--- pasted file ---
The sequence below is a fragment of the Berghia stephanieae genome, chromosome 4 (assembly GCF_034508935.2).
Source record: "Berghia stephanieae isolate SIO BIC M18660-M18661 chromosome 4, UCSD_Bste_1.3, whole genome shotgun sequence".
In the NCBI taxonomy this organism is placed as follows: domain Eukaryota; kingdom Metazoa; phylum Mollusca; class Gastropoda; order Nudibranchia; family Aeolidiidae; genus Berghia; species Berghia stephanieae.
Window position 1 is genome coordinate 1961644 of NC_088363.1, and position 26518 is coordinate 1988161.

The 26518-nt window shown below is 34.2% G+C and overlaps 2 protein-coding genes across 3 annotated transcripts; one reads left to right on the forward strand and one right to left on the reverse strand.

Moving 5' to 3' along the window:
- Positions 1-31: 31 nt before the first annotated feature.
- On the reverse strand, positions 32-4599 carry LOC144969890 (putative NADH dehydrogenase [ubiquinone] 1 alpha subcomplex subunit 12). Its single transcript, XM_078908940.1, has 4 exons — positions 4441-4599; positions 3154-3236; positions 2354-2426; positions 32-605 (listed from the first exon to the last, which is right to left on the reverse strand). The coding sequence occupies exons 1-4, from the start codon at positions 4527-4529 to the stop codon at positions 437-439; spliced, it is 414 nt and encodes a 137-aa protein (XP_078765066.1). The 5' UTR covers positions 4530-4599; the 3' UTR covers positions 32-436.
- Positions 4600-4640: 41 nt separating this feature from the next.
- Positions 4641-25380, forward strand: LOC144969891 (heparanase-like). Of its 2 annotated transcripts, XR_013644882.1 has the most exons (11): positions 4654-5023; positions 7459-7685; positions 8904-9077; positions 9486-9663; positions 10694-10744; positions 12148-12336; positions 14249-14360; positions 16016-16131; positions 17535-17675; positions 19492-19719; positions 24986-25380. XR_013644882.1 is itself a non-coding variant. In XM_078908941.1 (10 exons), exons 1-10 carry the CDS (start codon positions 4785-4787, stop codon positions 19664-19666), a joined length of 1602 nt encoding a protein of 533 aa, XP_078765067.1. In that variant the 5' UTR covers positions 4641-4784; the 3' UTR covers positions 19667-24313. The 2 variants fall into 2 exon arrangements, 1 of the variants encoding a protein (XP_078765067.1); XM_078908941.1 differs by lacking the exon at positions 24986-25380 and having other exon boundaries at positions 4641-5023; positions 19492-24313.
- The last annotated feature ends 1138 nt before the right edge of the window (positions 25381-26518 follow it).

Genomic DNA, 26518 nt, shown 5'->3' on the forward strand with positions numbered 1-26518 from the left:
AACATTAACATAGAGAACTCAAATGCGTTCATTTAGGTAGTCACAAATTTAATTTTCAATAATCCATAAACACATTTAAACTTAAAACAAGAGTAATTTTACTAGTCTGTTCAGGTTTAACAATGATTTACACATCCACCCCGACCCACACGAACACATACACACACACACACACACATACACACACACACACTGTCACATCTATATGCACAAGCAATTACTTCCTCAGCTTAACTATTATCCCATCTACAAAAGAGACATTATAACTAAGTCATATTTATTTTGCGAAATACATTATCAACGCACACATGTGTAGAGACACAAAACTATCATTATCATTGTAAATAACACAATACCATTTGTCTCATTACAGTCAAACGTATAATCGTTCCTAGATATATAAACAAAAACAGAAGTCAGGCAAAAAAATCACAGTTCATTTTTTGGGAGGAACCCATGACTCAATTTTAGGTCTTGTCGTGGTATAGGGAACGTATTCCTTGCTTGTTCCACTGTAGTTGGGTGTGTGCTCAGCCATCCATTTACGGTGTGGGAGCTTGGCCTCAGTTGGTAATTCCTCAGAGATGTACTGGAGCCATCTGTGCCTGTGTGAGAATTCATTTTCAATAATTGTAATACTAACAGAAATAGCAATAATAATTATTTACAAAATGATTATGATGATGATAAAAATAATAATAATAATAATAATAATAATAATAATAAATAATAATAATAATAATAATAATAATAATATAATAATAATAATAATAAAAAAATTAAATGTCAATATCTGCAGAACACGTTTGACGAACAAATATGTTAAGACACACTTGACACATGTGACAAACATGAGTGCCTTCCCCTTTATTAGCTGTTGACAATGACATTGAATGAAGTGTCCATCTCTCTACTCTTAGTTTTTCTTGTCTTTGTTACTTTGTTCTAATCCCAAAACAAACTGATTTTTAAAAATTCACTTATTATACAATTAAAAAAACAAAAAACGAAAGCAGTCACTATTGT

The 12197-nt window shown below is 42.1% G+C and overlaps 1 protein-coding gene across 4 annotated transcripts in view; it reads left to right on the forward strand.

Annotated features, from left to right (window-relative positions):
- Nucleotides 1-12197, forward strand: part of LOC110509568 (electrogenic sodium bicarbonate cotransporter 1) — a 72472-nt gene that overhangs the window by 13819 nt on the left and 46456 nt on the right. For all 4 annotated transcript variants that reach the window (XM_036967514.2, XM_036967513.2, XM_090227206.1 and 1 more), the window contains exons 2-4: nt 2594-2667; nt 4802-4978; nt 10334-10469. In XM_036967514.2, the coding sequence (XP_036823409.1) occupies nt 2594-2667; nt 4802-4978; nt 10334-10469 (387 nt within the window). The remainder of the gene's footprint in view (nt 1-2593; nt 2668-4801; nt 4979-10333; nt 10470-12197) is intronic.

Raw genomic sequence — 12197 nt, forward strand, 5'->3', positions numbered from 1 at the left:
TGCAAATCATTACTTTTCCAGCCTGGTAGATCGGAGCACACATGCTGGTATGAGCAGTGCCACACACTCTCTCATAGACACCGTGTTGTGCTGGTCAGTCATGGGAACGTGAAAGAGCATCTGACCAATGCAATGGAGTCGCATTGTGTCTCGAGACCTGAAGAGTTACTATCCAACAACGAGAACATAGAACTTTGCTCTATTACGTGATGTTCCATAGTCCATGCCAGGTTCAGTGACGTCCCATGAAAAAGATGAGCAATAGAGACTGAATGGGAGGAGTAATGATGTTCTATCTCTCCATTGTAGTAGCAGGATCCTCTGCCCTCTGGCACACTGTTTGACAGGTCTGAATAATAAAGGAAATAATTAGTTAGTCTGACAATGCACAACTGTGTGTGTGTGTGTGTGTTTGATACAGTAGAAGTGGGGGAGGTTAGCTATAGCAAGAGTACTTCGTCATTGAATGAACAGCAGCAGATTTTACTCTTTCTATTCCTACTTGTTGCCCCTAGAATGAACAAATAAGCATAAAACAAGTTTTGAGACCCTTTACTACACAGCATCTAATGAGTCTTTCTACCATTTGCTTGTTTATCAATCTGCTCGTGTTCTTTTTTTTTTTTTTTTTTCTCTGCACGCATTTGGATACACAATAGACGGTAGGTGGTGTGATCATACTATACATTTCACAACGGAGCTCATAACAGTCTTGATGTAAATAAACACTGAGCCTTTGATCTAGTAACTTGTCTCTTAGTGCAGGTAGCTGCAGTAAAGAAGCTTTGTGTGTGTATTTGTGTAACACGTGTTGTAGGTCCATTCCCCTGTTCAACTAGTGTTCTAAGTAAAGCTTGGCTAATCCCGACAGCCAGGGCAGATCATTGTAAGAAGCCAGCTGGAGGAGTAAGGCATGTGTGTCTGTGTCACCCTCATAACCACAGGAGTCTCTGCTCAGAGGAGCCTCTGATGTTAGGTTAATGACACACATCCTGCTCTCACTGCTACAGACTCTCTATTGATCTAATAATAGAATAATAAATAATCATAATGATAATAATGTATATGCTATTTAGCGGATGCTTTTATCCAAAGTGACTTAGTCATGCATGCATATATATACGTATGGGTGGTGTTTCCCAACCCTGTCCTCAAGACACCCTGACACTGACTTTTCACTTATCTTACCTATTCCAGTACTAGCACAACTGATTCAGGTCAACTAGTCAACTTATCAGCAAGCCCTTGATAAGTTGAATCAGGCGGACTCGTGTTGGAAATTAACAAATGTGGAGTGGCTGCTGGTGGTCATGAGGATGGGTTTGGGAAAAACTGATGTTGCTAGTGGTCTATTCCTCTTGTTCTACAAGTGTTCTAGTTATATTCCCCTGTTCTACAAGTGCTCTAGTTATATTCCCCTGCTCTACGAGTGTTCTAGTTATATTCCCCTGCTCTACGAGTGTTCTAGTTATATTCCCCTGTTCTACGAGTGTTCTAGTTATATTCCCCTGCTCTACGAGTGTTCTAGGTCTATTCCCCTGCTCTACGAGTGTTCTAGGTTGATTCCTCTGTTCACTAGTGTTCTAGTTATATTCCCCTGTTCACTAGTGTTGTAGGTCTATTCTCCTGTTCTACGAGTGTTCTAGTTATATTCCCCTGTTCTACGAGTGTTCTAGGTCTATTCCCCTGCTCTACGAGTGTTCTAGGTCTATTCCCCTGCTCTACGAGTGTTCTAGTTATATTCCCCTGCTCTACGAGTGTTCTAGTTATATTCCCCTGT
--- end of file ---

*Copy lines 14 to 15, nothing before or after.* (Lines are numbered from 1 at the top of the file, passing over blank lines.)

The 12197-nt window shown below is 42.1% G+C and overlaps 1 protein-coding gene across 4 annotated transcripts in view; it reads left to right on the forward strand.

Annotated features, from left to right (window-relative positions):